If you’re a wise person, you have declared this summer as the season of rosé (and hopefully caftan) season, much like myself, but there’s nothing wrong with wanting to switch things up…and that’s when you introduce rosé sangria into your life. The idea for this came about when Boqueria (a fabulous tapas mini-chain in New York and elsewhere) posted a recipe for a blackberry-centric sangria, and while I loved the ingredient list the actual recipe seemedd a bit…involved. So I borrowed some ingredients from their recipe and put my simpler spin on it and Michael has declared this to be the best sangria he’s had all summer.
Naturally, I need to share this with you. You should make it immediately, and that’s all I’m going to say about it.
makes 4-5 glasses of sangria (approximately)
- 1 bottle rosé
- 6 oz blackberries, rinsed
- 1 lemon, sliced
- 1/4 cup cachaça
- 3-4 sprigs mint
- Splash of St. Germain
- 1 TBSP of lemon verbena simple syrup (recipe here)
Take about half of the blackberries (especially any that may be softer) and muddle them in the bottom of a pitcher. Add the remainder of the ingredients to the pitcher, stir well to combine, and chill for at least two hours prior to serving.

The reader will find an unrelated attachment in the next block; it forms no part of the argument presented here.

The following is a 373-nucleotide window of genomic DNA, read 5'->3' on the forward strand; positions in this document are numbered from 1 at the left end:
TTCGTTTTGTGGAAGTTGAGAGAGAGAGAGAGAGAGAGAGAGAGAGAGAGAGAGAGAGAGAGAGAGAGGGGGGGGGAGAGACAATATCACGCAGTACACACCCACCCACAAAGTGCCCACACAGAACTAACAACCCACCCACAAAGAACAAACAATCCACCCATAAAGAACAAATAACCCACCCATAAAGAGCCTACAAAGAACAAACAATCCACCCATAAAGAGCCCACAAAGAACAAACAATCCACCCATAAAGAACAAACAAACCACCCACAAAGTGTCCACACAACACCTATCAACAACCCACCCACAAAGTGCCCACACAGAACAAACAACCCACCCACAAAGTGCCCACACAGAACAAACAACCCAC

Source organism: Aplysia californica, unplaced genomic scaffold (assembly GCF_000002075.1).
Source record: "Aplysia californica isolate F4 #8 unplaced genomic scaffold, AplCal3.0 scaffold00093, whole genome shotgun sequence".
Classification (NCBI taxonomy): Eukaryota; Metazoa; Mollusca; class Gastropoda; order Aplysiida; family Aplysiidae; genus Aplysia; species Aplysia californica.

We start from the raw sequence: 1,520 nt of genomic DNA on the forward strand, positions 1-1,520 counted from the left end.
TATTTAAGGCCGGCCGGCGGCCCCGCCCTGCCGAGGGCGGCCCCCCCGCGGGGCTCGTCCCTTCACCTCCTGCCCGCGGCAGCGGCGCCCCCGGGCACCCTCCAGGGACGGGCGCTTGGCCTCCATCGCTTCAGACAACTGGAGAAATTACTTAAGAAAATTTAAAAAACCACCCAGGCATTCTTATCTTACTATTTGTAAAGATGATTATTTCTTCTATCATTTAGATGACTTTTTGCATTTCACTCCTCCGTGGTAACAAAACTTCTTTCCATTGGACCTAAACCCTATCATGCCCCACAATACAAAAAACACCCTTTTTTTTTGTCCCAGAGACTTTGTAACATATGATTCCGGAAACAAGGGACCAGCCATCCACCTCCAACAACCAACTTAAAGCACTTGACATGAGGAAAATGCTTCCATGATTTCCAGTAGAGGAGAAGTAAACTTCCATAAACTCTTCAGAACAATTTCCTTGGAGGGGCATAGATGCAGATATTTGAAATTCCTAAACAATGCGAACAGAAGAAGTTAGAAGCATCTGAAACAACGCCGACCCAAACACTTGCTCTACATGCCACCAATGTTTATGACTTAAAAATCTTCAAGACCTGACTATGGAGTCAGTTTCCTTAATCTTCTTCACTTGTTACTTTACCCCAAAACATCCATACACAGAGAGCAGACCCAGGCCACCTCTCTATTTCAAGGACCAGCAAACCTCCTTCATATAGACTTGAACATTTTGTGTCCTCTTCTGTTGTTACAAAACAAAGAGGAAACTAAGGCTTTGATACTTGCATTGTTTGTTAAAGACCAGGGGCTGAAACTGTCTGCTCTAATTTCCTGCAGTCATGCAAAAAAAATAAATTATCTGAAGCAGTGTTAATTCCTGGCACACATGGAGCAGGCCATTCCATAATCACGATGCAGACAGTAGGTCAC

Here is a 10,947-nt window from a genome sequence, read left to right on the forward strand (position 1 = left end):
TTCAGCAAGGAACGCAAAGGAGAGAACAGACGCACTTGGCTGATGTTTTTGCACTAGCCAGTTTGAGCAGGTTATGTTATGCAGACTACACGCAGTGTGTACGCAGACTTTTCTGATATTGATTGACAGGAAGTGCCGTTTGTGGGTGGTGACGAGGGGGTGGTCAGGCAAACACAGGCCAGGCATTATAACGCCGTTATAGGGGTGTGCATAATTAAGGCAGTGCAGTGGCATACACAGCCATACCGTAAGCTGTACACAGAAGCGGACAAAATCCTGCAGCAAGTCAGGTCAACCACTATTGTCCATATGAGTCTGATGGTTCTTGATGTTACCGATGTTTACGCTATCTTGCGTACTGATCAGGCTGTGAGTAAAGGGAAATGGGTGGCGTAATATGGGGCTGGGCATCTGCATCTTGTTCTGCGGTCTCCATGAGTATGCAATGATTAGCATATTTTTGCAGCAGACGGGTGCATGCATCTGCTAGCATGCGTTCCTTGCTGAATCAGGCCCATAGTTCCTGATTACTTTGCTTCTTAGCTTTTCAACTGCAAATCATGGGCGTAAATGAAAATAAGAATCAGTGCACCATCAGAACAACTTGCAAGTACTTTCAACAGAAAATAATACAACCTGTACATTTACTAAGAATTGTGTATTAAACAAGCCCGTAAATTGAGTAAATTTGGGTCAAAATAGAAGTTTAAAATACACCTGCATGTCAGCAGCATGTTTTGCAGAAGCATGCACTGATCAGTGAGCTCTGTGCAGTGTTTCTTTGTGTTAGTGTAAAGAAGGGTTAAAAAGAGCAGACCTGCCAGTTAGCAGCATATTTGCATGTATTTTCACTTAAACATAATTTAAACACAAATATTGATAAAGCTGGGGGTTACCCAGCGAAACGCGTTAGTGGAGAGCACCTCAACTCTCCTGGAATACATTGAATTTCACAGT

Shrimp and Orange Salad with Arugula and Fennel
It’s not even August and apparently stores are stocking their shelves for Hallow-freaking-ween. I’m very much aware that holiday creep is a huge thing in retail (back-to-school seems to go back on the shelves around the Fourth) but especially after the winter so many of us had to endure this year, well, cheering on the arrival of the season of inevitable misery seems abominably cruel. It’s not like this summer has been particularly arduous here in the Northeast—we’ve had some periods of hot and/or humid weather, but we’ve been pretty lucky so far: a day or two of intense humidity have beckoned a cold front blowing through almost immediately thereafter, and otherwise we’ve had pretty pleasant weather. There have been many a weekend afternoon spent on the local beaches, and even an evening or two listening to the rain while we sit on our balcony.